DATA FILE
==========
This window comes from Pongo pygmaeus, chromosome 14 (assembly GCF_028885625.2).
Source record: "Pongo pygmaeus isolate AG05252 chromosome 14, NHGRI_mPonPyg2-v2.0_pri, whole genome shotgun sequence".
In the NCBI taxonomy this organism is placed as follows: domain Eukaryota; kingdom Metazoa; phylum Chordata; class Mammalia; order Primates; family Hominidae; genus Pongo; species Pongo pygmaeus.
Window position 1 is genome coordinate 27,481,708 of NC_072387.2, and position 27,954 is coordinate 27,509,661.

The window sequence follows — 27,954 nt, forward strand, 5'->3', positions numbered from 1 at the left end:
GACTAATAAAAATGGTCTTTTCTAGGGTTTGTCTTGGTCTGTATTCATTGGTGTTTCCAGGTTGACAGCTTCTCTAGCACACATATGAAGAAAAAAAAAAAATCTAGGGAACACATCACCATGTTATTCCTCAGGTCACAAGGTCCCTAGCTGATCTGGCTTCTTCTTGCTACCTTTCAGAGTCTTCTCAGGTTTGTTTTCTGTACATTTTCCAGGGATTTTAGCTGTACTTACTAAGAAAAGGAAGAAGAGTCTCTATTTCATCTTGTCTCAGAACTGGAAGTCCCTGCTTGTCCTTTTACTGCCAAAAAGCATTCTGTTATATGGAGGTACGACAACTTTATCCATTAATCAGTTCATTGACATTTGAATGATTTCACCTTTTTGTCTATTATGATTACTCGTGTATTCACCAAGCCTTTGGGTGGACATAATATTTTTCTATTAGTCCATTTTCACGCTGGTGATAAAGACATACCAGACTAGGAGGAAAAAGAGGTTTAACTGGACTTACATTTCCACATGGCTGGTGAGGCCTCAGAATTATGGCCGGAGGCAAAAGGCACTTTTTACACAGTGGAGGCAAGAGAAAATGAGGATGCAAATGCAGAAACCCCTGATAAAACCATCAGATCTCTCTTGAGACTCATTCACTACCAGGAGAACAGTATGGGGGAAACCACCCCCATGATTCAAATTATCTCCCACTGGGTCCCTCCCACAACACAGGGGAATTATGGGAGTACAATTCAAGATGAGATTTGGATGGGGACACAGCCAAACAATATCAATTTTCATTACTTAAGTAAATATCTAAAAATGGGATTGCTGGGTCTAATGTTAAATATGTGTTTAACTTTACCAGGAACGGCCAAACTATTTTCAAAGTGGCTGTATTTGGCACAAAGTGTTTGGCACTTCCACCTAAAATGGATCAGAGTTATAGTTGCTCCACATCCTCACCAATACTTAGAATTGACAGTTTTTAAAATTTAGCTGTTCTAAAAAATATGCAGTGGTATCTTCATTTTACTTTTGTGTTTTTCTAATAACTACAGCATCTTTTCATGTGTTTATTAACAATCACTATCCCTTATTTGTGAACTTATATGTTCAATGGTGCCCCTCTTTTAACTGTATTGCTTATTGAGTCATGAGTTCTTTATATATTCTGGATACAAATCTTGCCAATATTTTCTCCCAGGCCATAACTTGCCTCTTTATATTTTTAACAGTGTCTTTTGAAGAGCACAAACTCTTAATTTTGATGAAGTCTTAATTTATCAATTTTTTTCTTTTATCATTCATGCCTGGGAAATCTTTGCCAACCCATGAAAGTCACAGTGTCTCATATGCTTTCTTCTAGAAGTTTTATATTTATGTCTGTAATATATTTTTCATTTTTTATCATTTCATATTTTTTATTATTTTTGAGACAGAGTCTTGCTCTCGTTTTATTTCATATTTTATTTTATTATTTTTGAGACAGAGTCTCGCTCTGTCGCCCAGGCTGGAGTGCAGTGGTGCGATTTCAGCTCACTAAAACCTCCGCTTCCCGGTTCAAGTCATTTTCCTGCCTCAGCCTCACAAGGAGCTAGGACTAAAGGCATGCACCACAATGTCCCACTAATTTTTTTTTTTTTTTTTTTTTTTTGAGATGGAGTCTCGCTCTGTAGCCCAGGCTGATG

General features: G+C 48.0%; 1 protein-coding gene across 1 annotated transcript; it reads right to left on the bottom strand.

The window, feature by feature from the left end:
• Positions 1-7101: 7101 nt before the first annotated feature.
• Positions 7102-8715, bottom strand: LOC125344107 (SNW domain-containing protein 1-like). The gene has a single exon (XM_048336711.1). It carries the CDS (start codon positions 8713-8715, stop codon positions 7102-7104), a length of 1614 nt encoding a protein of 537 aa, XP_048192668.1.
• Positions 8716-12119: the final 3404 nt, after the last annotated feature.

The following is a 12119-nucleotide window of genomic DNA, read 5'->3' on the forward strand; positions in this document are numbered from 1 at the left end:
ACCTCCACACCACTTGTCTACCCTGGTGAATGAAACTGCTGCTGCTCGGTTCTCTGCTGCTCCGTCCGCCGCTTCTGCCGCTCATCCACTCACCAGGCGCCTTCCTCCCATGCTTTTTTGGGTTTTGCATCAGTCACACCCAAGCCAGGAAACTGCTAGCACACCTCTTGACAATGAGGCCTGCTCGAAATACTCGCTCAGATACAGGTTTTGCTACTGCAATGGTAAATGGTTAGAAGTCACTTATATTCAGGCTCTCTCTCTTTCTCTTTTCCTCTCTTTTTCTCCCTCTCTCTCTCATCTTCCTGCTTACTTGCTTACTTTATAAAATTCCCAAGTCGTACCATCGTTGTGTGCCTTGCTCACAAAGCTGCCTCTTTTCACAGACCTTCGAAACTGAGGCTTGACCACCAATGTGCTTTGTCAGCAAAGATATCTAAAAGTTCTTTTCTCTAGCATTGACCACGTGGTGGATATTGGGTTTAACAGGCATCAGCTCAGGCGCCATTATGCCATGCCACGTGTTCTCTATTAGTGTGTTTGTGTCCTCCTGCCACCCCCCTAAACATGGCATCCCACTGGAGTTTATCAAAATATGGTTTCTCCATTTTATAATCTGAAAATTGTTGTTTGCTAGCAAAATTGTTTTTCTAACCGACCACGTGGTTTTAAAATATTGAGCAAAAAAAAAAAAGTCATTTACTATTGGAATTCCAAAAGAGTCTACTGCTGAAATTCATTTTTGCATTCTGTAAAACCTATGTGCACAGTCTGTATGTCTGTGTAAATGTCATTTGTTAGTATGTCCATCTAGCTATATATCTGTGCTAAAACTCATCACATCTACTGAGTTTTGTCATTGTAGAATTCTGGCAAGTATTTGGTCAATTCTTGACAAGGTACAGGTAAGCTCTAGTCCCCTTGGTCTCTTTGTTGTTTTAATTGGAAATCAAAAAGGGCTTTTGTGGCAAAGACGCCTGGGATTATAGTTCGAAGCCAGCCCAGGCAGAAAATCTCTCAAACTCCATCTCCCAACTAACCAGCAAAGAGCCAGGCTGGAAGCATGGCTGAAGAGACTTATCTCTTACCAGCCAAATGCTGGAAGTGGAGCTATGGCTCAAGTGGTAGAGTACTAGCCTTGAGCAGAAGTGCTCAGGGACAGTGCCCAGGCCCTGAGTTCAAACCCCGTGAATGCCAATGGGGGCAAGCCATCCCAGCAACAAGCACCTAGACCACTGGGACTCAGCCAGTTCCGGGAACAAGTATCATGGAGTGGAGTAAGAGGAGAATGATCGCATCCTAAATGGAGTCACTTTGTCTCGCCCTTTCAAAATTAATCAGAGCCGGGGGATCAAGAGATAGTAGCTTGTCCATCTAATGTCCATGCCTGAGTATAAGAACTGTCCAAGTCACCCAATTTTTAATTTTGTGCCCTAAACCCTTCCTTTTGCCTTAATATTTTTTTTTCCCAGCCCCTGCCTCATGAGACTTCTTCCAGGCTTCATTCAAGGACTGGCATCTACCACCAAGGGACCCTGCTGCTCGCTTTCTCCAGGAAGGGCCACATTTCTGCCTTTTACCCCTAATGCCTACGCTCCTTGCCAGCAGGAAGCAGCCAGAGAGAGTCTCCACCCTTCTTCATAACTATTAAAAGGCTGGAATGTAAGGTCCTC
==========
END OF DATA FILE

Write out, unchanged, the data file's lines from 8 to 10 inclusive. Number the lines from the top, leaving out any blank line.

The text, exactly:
The window, feature by feature from the left end:
• Positions 1-7101: 7101 nt before the first annotated feature.
• Positions 7102-8715, bottom strand: LOC125344107 (SNW domain-containing protein 1-like). The gene has a single exon (XM_048336711.1). It carries the CDS (start codon positions 8713-8715, stop codon positions 7102-7104), a length of 1614 nt encoding a protein of 537 aa, XP_048192668.1.